PHILADELPHIA (CBS) — One of the world’s most popular websites fell victim to an attack four years ago — but the true extent of the damage is only now just coming to light. LinkedIn has admitted that tens of millions more accounts than first thought may have been compromised.
In 2012, LinkedIn suffered a massive data breach.READ MORE: SEPTA Union Unanimously Approves Strike If Deal Isn't Reached
Nearly 7-million usernames and passwords were originally thought to have been stolen in the hack. The number now is over 100-million — a quarter of the professional networking site’s membership.
LinkedIn says it’s “taking immediate steps to invalidate the passwords of the accounts impacted” and they pledge to “contact those members to reset their passwords.”READ MORE: Double Shooting In Eastwick Kills 25-Year-Old Man, Wounds Pregnant Woman: Police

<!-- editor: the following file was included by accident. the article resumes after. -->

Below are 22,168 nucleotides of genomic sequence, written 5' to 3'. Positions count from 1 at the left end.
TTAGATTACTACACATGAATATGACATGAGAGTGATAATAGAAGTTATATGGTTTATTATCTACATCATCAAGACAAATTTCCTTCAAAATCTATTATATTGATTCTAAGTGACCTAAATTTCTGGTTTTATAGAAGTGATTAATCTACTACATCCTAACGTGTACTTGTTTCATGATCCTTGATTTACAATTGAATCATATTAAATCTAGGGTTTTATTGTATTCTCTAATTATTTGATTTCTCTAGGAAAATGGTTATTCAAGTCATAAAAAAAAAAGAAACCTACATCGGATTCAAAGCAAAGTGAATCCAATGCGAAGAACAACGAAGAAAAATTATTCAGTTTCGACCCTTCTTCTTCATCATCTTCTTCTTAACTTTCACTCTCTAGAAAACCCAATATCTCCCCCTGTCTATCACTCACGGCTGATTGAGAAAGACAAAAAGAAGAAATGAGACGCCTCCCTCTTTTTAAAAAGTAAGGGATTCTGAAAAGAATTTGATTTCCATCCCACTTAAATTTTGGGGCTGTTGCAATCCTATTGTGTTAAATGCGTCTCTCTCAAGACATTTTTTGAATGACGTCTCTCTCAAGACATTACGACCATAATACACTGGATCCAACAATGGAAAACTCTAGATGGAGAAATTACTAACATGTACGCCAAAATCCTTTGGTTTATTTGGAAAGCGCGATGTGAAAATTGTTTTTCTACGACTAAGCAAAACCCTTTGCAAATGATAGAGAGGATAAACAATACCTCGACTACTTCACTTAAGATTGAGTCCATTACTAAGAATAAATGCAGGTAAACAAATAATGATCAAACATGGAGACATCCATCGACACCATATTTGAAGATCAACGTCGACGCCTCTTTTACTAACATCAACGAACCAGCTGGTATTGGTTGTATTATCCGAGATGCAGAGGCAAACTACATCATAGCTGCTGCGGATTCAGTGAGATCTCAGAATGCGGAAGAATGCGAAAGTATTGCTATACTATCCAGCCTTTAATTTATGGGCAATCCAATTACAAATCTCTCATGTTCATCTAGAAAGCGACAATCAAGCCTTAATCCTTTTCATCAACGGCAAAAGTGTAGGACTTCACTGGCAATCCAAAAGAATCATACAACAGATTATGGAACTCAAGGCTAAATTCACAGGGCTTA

The Motherboard website was able to confirm several victims from the data grab up for sale on the dark web for a little over $2000. LeakedSource, a search engine for hacked info, reported it was able to crack nearly all the stolen encrypted passwords in just a few days.
It’s not clear why the criminals would sit on this data for so long.MORE NEWS: 'I Want To Go To Class': Philadelphia Students, Parents On Edge As Possible SEPTA Strike Could Force Virtual Learning
To stay protected, LinkedIn says users should update their passwords and implement two-factor authentication — a feature that sends a security code to a users phone upon login.